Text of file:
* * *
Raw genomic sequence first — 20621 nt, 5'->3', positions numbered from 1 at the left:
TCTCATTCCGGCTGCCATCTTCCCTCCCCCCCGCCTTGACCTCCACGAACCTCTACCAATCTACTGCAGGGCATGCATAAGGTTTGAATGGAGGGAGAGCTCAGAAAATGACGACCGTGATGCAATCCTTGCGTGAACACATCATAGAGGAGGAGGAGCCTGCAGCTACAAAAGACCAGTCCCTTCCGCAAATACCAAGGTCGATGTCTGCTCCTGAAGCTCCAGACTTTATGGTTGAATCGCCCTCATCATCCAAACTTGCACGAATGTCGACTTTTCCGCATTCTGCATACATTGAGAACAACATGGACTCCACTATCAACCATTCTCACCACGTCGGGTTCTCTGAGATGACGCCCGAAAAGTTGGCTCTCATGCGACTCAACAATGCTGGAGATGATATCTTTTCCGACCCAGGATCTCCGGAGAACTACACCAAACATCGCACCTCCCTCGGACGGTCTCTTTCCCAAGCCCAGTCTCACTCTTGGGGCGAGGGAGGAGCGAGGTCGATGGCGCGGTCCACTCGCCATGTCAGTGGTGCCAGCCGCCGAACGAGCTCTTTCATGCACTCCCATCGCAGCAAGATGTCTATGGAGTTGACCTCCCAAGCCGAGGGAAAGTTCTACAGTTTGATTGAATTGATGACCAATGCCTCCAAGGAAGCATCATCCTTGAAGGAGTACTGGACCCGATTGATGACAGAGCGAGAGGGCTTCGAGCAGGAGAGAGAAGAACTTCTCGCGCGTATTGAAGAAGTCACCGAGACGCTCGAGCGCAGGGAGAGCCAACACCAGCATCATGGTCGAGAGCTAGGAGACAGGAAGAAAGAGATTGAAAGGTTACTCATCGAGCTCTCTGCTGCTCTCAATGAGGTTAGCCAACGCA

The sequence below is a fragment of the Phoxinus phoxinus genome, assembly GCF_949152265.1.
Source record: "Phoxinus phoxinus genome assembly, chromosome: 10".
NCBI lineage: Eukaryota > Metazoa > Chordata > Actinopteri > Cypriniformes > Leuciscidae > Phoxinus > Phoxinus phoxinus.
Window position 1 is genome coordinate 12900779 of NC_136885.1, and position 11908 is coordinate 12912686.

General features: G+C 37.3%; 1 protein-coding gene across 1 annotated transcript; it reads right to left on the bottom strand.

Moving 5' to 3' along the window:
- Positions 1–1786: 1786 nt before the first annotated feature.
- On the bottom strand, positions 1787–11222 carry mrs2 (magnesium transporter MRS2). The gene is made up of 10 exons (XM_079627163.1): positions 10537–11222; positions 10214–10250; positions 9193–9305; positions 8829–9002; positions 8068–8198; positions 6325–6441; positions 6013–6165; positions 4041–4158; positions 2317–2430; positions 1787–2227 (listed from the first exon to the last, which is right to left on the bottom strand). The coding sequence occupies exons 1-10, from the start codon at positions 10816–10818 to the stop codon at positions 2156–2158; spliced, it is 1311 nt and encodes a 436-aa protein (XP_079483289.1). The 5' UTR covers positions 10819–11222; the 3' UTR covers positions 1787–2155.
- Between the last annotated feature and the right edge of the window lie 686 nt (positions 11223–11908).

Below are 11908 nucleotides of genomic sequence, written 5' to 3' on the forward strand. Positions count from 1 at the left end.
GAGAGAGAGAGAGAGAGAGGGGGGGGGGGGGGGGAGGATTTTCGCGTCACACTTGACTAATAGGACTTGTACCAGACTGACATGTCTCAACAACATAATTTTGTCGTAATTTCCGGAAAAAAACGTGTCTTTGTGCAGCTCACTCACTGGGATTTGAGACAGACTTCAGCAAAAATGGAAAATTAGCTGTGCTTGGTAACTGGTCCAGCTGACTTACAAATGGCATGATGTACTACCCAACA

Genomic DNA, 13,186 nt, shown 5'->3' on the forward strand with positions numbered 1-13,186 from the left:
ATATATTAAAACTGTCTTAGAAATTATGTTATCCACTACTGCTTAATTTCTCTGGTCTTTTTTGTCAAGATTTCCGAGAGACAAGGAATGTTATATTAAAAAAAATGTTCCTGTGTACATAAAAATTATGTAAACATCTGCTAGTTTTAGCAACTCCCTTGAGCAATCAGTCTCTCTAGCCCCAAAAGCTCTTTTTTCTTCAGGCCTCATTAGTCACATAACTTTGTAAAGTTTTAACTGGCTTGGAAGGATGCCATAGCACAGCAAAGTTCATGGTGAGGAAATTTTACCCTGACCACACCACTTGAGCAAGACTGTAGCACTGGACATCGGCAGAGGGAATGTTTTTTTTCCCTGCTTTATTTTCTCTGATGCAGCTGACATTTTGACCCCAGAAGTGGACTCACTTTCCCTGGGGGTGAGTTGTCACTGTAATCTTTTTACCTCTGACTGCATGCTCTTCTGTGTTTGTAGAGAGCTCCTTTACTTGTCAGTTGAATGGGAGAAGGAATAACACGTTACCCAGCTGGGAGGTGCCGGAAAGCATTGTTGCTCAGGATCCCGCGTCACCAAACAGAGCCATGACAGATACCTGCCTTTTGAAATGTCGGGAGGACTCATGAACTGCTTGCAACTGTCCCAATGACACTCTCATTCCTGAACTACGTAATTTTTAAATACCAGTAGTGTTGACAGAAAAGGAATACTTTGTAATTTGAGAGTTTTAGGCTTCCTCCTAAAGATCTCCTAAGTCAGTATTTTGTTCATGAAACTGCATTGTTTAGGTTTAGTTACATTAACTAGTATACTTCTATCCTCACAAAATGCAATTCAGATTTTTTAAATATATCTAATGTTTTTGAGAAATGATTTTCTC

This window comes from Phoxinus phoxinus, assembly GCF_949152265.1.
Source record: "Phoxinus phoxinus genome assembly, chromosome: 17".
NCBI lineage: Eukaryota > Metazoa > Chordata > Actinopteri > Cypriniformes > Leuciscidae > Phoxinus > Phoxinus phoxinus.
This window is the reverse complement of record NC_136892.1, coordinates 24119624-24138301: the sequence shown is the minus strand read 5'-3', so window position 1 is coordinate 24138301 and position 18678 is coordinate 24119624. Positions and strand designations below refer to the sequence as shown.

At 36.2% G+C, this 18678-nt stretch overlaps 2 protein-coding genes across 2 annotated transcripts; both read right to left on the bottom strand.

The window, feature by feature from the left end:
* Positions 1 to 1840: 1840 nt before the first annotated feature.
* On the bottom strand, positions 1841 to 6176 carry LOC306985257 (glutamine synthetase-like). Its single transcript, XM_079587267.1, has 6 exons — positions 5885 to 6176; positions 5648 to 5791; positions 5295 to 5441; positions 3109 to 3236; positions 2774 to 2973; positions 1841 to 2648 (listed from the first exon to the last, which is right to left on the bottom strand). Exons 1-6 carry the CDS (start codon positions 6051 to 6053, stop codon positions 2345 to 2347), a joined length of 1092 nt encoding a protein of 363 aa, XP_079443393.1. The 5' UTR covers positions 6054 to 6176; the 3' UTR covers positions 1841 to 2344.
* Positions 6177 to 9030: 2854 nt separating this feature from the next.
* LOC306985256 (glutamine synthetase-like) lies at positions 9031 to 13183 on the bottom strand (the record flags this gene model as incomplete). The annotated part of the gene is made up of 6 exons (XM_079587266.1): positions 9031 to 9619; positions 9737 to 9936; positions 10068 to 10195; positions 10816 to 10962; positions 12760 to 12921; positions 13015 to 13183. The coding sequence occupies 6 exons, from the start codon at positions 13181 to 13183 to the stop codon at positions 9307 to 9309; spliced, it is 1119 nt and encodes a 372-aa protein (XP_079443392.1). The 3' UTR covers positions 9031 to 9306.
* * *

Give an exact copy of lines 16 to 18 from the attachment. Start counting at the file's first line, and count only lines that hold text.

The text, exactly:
This window comes from Phoxinus phoxinus, assembly GCF_949152265.1.
Source record: "Phoxinus phoxinus genome assembly, chromosome: 17".
NCBI lineage: Eukaryota > Metazoa > Chordata > Actinopteri > Cypriniformes > Leuciscidae > Phoxinus > Phoxinus phoxinus.